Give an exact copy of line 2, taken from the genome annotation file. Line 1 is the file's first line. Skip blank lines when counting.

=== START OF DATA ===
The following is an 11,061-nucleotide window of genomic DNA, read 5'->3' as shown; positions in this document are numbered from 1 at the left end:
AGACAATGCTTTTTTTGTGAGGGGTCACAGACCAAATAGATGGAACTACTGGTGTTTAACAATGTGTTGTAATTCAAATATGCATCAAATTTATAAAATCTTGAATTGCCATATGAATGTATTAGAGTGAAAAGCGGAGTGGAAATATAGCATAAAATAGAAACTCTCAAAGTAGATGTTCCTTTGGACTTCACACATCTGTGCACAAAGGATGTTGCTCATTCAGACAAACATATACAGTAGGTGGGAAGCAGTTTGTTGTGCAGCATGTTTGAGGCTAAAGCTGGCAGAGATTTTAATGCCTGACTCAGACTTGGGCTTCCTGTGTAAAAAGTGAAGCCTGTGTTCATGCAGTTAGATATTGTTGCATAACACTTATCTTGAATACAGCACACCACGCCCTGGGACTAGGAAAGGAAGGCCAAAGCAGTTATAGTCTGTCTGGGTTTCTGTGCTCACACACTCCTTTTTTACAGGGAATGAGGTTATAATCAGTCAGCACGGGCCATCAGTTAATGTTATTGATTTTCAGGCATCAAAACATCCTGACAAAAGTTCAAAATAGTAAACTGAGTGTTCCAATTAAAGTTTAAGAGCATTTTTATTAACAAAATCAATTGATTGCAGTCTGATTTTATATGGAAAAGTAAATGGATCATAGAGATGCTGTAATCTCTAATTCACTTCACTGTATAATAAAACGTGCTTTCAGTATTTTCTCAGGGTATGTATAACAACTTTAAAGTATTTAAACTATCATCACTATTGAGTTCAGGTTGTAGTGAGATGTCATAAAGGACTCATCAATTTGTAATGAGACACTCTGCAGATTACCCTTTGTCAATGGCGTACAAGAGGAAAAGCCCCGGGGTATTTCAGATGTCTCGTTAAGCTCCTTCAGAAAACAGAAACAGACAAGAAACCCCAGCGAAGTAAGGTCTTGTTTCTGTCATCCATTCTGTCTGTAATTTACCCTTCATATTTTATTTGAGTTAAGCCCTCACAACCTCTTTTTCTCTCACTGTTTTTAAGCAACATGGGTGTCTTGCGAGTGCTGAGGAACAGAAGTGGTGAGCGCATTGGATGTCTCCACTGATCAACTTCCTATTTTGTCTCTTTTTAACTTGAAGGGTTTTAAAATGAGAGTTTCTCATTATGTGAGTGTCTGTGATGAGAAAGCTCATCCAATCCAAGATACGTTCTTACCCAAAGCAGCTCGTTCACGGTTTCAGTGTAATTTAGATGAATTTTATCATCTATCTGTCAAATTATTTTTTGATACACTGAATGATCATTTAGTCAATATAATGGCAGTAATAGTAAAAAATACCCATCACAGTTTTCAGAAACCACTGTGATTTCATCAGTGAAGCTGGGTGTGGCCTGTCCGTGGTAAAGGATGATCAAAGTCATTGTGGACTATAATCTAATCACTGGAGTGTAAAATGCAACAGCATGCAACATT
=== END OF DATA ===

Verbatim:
AGACAATGCTTTTTTTGTGAGGGGTCACAGACCAAATAGATGGAACTACTGGTGTTTAACAATGTGTTGTAATTCAAATATGCATCAAATTTATAAAATCTTGAATTGCCATATGAATGTATTAGAGTGAAAAGCGGAGTGGAAATATAGCATAAAATAGAAACTCTCAAAGTAGATGTTCCTTTGGACTTCACACATCTGTGCACAAAGGATGTTGCTCATTCAGACAAACATATACAGTAGGTGGGAAGCAGTTTGTTGTGCAGCATGTTTGAGGCTAAAGCTGGCAGAGATTTTAATGCCTGACTCAGACTTGGGCTTCCTGTGTAAAAAGTGAAGCCTGTGTTCATGCAGTTAGATATTGTTGCATAACACTTATCTTGAATACAGCACACCACGCCCTGGGACTAGGAAAGGAAGGCCAAAGCAGTTATAGTCTGTCTGGGTTTCTGTGCTCACACACTCCTTTTTTACAGGGAATGAGGTTATAATCAGTCAGCACGGGCCATCAGTTAATGTTATTGATTTTCAGGCATCAAAACATCCTGACAAAAGTTCAAAATAGTAAACTGAGTGTTCCAATTAAAGTTTAAGAGCATTTTTATTAACAAAATCAATTGATTGCAGTCTGATTTTATATGGAAAAGTAAATGGATCATAGAGATGCTGTAATCTCTAATTCACTTCACTGTATAATAAAACGTGCTTTCAGTATTTTCTCAGGGTATGTATAACAACTTTAAAGTATTTAAACTATCATCACTATTGAGTTCAGGTTGTAGTGAGATGTCATAAAGGACTCATCAATTTGTAATGAGACACTCTGCAGATTACCCTTTGTCAATGGCGTACAAGAGGAAAAGCCCCGGGGTATTTCAGATGTCTCGTTAAGCTCCTTCAGAAAACAGAAACAGACAAGAAACCCCAGCGAAGTAAGGTCTTGTTTCTGTCATCCATTCTGTCTGTAATTTACCCTTCATATTTTATTTGAGTTAAGCCCTCACAACCTCTTTTTCTCTCACTGTTTTTAAGCAACATGGGTGTCTTGCGAGTGCTGAGGAACAGAAGTGGTGAGCGCATTGGATGTCTCCACTGATCAACTTCCTATTTTGTCTCTTTTTAACTTGAAGGGTTTTAAAATGAGAGTTTCTCATTATGTGAGTGTCTGTGATGAGAAAGCTCATCCAATCCAAGATACGTTCTTACCCAAAGCAGCTCGTTCACGGTTTCAGTGTAATTTAGATGAATTTTATCATCTATCTGTCAAATTATTTTTTGATACACTGAATGATCATTTAGTCAATATAATGGCAGTAATAGTAAAAAATACCCATCACAGTTTTCAGAAACCACTGTGATTTCATCAGTGAAGCTGGGTGTGGCCTGTCCGTGGTAAAGGATGATCAAAGTCATTGTGGACTATAATCTAATCACTGGAGTGTAAAATGCAACAGCATGCAACATT